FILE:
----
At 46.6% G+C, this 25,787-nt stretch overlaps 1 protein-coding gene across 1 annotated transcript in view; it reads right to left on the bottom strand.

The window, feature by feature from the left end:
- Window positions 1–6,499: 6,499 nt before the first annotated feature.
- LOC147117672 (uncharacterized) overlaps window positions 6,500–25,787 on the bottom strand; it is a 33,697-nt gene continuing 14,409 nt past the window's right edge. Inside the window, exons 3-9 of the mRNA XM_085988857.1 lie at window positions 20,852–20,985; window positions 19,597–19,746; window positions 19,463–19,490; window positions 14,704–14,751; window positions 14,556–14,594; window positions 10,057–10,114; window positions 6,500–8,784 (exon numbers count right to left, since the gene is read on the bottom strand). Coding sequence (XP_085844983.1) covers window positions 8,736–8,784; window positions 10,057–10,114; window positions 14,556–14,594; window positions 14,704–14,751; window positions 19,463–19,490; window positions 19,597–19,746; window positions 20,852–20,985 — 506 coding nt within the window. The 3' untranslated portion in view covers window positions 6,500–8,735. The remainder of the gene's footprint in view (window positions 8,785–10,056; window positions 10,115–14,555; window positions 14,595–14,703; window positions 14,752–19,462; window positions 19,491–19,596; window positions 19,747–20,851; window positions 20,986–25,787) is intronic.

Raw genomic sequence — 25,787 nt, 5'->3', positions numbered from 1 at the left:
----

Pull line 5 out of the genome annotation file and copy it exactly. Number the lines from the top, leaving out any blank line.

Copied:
Raw genomic sequence — 25,787 nt, 5'->3', positions numbered from 1 at the left: